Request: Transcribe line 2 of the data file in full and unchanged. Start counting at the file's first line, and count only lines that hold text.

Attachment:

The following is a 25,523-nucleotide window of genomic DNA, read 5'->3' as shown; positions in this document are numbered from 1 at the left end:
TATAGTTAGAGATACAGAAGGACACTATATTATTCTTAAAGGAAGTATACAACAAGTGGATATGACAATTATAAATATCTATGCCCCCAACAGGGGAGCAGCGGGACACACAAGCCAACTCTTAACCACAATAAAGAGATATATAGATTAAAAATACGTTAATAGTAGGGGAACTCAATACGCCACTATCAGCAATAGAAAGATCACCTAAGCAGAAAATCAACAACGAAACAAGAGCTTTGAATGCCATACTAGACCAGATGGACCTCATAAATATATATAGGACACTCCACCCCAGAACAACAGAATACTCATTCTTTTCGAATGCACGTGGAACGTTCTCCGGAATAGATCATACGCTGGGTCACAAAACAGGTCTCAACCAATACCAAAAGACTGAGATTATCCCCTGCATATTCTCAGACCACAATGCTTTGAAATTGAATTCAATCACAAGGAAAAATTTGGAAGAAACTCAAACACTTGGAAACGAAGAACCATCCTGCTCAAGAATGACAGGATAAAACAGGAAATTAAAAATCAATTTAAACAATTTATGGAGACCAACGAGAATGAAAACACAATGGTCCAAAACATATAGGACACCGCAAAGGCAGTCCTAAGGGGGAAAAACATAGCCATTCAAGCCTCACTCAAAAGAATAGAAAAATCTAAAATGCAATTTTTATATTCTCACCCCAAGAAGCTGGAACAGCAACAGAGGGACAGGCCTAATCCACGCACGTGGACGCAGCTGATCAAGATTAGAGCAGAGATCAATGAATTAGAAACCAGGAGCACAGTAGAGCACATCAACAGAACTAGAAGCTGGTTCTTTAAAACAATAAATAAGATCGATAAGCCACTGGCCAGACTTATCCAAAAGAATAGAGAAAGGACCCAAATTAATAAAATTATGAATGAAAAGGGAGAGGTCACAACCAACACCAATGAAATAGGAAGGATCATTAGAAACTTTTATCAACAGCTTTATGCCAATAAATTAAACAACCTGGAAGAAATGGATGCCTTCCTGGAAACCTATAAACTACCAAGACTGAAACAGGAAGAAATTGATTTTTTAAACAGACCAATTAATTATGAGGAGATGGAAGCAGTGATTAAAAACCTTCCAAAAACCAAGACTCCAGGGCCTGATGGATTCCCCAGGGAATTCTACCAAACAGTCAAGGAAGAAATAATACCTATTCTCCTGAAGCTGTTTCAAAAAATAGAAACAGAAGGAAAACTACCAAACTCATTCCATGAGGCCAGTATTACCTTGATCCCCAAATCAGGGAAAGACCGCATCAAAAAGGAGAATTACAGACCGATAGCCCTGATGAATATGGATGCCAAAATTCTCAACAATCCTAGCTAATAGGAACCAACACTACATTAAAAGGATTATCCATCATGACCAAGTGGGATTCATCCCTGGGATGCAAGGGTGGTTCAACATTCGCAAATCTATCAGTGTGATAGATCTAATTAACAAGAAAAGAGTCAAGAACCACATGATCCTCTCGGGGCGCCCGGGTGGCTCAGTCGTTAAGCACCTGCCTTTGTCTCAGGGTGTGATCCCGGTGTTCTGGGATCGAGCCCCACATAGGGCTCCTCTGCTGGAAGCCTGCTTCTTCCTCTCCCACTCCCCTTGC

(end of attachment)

TATAGTTAGAGATACAGAAGGACACTATATTATTCTTAAAGGAAGTATACAACAAGTGGATATGACAATTATAAATATCTATGCCCCCAACAGGGGAGCAGCGGGACACACAAGCCAACTCTTAACCACAATAAAGAGATATATAGATTAAAAATACGTTAATAGTAGGGGAACTCAATACGCCACTATCAGCAATAGAAAGATCACCTAAGCAGAAAATCAACAACGAAACAAGAGCTTTGAATGCCATACTAGACCAGATGGACCTCATAAATATATATAGGACACTCCACCCCAGAACAACAGAATACTCATTCTTTTCGAATGCACGTGGAACGTTCTCCGGAATAGATCATACGCTGGGTCACAAAACAGGTCTCAACCAATACCAAAAGACTGAGATTATCCCCTGCATATTCTCAGACCACAATGCTTTGAAATTGAATTCAATCACAAGGAAAAATTTGGAAGAAACTCAAACACTTGGAAACGAAGAACCATCCTGCTCAAGAATGACAGGATAAAACAGGAAATTAAAAATCAATTTAAACAATTTATGGAGACCAACGAGAATGAAAACACAATGGTCCAAAACATATAGGACACCGCAAAGGCAGTCCTAAGGGGGAAAAACATAGCCATTCAAGCCTCACTCAAAAGAATAGAAAAATCTAAAATGCAATTTTTATATTCTCACCCCAAGAAGCTGGAACAGCAACAGAGGGACAGGCCTAATCCACGCACGTGGACGCAGCTGATCAAGATTAGAGCAGAGATCAATGAATTAGAAACCAGGAGCACAGTAGAGCACATCAACAGAACTAGAAGCTGGTTCTTTAAAACAATAAATAAGATCGATAAGCCACTGGCCAGACTTATCCAAAAGAATAGAGAAAGGACCCAAATTAATAAAATTATGAATGAAAAGGGAGAGGTCACAACCAACACCAATGAAATAGGAAGGATCATTAGAAACTTTTATCAACAGCTTTATGCCAATAAATTAAACAACCTGGAAGAAATGGATGCCTTCCTGGAAACCTATAAACTACCAAGACTGAAACAGGAAGAAATTGATTTTTTAAACAGACCAATTAATTATGAGGAGATGGAAGCAGTGATTAAAAACCTTCCAAAAACCAAGACTCCAGGGCCTGATGGATTCCCCAGGGAATTCTACCAAACAGTCAAGGAAGAAATAATACCTATTCTCCTGAAGCTGTTTCAAAAAATAGAAACAGAAGGAAAACTACCAAACTCATTCCATGAGGCCAGTATTACCTTGATCCCCAAATCAGGGAAAGACCGCATCAAAAAGGAGAATTACAGACCGATAGCCCTGATGAATATGGATGCCAAAATTCTCAACAATCCTAGCTAATAGGAACCAACACTACATTAAAAGGATTATCCATCATGACCAAGTGGGATTCATCCCTGGGATGCAAGGGTGGTTCAACATTCGCAAATCTATCAGTGTGATAGATCTAATTAACAAGAAAAGAGTCAAGAACCACATGATCCTCTCGGGGCGCCCGGGTGGCTCAGTCGTTAAGCACCTGCCTTTGTCTCAGGGTGTGATCCCGGTGTTCTGGGATCGAGCCCCACATAGGGCTCCTCTGCTGGAAGCCTGCTTCTTCCTCTCCCACTCCCCTTGC